Jo Sadler has been weaving with willow for over four years now and makes a wide variety of sculptures from Chickens to Deer, Arches for Weddings, bespoke commissions and runs courses to make sculpture. She is a supplier to the National Trust and made Barrington Court a gaggle of geese for their Easter trail as well as creating winter displays for last two years in the grounds. She has several deer displayed at Abbotsbury Sub-Tropical Gardens which appeared at Dillington House last Christmas pulling the sleigh! She is currently about to open a unit at Broadwindsor Craft Centre where she will also run future courses and sell sculptures. Her passion for weaving is never ending and she really appreciated going on a course which just opened the door to a complete new creative world. She is learning to weld so she can expand into metal sculpture and hopes to use more materials too.
Joanna Cobb is an independent art historian, researcher and lecturer based in Somerset with a passionate belief in the benefits of lifelong learning in its fullest sense. Following a career teaching history, she studied history of art at Birkbeck, University of London, leading to an MA with distinction. Joanna’s article, ‘From Parrots to Princes: Exhibitions of Contemporary Stained Glass in Late Eighteenth-century London’. appeared in the online journal Vidimus, Issue 53, July/August 2011. Since moving to Somerset Joanna has been invited to speak for a range of organisations. Central to Joanna’s approach is an understanding of the cultural, political and social contexts in which works of art were produced and experienced, in order to allow the ‘bigger picture’ to emerge and in so doing enrich and enlarge the encounter.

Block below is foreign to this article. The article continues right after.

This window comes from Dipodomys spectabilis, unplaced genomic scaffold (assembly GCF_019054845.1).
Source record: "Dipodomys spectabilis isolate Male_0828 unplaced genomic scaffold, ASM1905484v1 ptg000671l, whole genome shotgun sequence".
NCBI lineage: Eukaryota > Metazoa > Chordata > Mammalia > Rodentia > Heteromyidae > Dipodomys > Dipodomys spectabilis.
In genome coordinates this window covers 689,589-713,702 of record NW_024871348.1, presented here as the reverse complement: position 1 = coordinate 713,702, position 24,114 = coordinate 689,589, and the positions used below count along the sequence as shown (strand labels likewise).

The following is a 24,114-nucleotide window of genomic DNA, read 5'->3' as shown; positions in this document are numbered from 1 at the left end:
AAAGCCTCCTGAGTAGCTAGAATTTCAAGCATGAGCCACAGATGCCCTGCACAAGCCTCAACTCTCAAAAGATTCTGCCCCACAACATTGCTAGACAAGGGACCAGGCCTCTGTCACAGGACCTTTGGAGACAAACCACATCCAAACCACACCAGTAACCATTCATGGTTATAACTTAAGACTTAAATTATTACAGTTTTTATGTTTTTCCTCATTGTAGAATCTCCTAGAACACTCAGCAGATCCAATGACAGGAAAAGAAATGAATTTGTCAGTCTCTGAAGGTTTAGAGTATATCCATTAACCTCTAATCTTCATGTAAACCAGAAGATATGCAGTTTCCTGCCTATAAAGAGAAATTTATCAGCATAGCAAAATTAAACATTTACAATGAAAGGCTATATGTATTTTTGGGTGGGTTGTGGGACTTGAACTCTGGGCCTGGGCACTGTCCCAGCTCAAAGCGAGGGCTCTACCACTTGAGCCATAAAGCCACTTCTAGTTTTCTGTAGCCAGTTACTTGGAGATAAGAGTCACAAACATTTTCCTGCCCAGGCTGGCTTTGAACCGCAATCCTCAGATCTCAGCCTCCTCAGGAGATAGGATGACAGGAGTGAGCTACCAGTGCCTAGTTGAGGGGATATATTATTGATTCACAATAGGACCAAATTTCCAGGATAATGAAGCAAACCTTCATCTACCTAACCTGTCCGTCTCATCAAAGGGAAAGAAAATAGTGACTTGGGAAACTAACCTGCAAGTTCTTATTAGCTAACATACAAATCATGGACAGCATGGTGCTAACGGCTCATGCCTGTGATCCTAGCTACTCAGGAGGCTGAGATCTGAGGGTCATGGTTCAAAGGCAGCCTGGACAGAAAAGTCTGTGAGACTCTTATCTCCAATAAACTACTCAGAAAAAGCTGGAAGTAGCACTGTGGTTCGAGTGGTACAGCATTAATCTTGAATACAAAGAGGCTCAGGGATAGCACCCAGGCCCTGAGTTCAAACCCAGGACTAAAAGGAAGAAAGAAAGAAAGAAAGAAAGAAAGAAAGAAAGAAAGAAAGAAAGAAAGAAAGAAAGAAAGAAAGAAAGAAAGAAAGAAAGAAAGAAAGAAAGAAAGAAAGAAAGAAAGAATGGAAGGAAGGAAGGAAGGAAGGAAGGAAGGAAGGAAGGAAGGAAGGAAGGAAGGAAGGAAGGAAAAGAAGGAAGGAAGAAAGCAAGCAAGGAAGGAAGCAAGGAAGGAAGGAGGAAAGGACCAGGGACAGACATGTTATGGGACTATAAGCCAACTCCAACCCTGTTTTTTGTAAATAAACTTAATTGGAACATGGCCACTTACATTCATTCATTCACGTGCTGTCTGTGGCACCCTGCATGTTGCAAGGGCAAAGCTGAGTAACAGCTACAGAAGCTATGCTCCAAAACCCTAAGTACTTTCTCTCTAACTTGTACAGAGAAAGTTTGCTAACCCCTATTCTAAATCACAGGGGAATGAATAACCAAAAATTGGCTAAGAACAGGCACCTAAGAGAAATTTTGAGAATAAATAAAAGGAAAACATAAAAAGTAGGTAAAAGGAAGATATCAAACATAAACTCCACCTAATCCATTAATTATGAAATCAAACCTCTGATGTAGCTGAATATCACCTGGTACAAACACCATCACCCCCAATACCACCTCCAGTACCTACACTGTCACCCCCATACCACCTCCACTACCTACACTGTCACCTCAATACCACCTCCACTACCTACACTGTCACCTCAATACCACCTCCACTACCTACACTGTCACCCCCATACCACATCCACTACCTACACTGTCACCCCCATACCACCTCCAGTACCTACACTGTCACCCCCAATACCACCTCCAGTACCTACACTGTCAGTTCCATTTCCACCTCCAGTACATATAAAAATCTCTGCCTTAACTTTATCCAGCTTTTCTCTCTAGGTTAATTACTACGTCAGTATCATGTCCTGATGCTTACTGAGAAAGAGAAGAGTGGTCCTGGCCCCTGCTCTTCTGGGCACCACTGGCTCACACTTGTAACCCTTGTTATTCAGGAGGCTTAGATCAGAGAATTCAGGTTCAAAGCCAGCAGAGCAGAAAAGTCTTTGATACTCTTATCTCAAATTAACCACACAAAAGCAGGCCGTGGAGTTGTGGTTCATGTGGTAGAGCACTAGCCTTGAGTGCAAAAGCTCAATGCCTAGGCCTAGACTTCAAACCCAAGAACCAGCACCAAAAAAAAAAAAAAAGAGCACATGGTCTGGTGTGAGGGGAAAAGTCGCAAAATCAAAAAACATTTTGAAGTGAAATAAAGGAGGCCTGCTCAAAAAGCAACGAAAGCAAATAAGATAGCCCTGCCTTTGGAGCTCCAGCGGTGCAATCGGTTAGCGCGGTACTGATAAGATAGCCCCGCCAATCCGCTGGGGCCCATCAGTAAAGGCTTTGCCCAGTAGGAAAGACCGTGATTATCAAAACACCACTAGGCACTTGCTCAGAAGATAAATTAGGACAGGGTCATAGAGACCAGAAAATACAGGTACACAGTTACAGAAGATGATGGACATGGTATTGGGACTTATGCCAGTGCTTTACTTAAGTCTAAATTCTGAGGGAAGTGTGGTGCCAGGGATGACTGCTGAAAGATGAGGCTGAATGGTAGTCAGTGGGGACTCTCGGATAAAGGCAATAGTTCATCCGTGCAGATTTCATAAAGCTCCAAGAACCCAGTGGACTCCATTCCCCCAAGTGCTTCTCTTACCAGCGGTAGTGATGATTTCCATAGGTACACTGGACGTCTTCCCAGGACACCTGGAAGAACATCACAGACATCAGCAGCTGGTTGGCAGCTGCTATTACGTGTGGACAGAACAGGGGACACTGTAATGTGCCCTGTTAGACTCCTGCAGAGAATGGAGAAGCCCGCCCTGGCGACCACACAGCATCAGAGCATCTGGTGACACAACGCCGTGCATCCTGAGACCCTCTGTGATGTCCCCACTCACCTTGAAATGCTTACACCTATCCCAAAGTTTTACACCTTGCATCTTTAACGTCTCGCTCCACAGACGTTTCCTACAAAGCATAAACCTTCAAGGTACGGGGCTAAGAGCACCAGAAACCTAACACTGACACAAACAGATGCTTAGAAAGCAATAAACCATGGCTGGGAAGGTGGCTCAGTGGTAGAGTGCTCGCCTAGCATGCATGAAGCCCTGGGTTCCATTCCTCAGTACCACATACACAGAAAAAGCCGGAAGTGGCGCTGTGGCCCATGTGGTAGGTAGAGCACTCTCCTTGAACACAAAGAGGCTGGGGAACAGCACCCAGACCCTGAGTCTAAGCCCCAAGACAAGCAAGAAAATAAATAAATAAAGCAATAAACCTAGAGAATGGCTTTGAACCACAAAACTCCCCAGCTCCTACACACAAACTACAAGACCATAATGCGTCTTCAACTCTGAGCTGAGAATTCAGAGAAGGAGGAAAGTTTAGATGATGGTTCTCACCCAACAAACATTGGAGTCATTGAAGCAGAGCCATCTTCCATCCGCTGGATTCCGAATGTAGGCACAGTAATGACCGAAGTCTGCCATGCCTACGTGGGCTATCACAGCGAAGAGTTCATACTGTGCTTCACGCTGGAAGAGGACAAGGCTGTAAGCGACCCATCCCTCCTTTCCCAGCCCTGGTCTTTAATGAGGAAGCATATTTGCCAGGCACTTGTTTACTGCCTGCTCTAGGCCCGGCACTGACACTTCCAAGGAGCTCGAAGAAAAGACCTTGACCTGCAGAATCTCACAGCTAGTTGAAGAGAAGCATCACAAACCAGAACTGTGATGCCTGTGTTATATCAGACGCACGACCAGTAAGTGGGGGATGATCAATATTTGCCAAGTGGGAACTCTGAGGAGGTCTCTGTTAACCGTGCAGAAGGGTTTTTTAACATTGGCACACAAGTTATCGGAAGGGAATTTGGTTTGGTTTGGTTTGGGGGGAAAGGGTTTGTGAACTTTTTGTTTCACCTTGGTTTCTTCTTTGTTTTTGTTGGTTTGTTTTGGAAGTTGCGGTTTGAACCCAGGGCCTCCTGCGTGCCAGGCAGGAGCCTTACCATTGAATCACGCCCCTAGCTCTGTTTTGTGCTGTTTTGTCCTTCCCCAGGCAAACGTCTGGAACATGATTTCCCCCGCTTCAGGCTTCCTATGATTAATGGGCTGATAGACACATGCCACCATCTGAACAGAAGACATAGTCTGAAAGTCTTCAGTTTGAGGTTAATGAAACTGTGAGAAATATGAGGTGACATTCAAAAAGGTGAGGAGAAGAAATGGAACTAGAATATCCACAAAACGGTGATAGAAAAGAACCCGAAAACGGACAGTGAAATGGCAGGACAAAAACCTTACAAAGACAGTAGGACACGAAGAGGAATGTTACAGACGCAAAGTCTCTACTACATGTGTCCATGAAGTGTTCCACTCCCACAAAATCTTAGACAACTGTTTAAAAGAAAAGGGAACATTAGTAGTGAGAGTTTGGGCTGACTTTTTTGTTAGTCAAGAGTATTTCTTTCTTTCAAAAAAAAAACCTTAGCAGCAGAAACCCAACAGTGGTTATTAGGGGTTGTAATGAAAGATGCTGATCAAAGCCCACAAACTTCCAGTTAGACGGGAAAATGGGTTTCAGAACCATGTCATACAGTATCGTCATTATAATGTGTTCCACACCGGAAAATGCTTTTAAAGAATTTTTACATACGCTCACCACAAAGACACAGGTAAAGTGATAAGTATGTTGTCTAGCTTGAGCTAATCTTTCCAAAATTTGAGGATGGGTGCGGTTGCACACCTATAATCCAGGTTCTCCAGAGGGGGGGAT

Tracy Chapman was born in Hampshire and spent her younger years by the sea. She moved to London to study and spent a few very happy and interesting years working for Rowan Yarns in retail management. She also instructed at the sewing school in Liberty for them. It was during that time that she started her designing in earnest! Tracy runs many knitting workshops and courses ranging from beginner to City and Guilds Level II. Tracy has also published a book ‘Toys to knit’.
Dillington House wishes to reassure everyone that we are working closely with Somerset County Council to ensure every measure is being taken to make Dillington House a safe place for everyone.
All course participants will be sent further guidance prior to the course date.
Dillington House is following Government guidelines and adhering to new guidance including local or national lockdowns.
All places booked can be transferred or refunded in the event this course is cancelled. Individuals who are affected by local lockdowns will be able to transfer to an alternative course. All other terms and conditions apply.